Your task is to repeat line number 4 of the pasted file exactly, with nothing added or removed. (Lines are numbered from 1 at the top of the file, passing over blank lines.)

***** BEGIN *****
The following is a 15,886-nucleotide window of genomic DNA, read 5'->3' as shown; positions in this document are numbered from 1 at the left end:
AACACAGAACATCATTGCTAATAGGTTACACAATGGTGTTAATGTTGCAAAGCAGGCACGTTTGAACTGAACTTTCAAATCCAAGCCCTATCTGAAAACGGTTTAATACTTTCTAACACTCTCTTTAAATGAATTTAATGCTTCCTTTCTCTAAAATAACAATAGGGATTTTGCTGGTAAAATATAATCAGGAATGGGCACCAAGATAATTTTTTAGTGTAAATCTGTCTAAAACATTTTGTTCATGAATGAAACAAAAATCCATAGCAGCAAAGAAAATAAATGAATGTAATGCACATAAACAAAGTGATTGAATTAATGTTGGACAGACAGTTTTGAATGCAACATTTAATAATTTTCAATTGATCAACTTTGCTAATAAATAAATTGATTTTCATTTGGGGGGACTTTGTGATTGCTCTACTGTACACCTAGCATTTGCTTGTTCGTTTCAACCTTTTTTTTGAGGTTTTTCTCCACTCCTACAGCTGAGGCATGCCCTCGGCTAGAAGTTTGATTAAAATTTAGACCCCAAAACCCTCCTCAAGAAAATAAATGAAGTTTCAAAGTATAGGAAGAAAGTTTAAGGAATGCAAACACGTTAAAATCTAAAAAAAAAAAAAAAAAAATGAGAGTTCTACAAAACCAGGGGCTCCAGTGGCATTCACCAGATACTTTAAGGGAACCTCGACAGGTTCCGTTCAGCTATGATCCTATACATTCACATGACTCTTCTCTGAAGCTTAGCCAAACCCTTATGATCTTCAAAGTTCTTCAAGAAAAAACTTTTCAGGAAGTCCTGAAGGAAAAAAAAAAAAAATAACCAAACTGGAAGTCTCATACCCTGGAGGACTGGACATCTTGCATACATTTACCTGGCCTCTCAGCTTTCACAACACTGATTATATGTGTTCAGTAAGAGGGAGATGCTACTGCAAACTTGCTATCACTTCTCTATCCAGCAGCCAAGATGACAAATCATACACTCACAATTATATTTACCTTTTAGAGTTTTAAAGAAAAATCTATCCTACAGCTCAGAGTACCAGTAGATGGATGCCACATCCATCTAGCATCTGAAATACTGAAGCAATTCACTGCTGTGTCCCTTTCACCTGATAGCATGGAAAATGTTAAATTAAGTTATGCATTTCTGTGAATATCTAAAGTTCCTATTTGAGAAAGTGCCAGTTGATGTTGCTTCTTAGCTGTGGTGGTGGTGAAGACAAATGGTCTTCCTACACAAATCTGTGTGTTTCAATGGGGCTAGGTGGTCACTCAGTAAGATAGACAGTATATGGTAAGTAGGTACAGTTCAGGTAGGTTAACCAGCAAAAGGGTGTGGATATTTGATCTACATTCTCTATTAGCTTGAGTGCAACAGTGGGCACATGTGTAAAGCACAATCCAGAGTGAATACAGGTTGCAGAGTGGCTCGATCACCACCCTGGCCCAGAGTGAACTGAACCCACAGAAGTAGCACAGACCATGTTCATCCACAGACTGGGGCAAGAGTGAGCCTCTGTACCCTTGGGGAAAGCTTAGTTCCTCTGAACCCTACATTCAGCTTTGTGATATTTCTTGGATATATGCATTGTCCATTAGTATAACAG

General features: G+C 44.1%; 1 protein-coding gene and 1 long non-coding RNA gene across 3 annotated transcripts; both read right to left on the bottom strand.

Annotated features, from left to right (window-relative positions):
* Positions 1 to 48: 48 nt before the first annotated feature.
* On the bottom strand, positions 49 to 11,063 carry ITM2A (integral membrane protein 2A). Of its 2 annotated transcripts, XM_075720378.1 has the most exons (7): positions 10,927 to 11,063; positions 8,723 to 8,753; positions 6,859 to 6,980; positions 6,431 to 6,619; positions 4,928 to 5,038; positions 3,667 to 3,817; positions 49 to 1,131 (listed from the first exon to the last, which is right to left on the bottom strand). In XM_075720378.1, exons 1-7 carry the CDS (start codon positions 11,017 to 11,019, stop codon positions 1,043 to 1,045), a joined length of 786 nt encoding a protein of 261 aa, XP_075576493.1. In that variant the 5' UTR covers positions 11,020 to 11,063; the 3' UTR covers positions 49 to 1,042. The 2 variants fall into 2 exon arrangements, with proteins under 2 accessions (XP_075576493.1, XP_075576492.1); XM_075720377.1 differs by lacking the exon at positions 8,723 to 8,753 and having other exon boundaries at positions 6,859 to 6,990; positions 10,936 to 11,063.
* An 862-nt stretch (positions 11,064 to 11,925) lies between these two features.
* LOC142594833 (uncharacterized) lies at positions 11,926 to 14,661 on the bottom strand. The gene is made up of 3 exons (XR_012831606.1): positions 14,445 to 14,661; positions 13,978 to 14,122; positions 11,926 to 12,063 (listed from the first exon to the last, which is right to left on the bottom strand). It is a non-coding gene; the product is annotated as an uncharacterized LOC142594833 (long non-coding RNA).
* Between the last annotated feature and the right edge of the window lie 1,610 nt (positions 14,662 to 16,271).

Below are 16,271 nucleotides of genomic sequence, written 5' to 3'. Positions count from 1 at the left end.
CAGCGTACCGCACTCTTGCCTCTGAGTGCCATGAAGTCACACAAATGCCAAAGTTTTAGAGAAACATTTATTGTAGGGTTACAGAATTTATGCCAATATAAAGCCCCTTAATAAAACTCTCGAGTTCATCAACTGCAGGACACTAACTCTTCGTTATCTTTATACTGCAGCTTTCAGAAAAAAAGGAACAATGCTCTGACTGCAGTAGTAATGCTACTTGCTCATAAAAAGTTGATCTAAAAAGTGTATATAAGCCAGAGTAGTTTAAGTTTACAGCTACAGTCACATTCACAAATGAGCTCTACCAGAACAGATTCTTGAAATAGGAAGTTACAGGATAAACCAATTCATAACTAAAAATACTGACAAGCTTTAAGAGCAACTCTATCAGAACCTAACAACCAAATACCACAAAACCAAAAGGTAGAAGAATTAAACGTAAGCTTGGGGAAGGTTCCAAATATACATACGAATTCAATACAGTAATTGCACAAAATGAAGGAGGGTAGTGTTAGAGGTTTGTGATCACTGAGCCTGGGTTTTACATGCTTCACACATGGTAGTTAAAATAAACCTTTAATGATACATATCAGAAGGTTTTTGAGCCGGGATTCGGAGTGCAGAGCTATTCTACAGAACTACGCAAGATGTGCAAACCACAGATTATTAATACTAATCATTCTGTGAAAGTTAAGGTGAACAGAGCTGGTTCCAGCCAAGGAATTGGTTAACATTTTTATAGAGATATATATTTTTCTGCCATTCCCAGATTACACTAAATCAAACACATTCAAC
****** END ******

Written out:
Annotated features, from left to right (window-relative positions):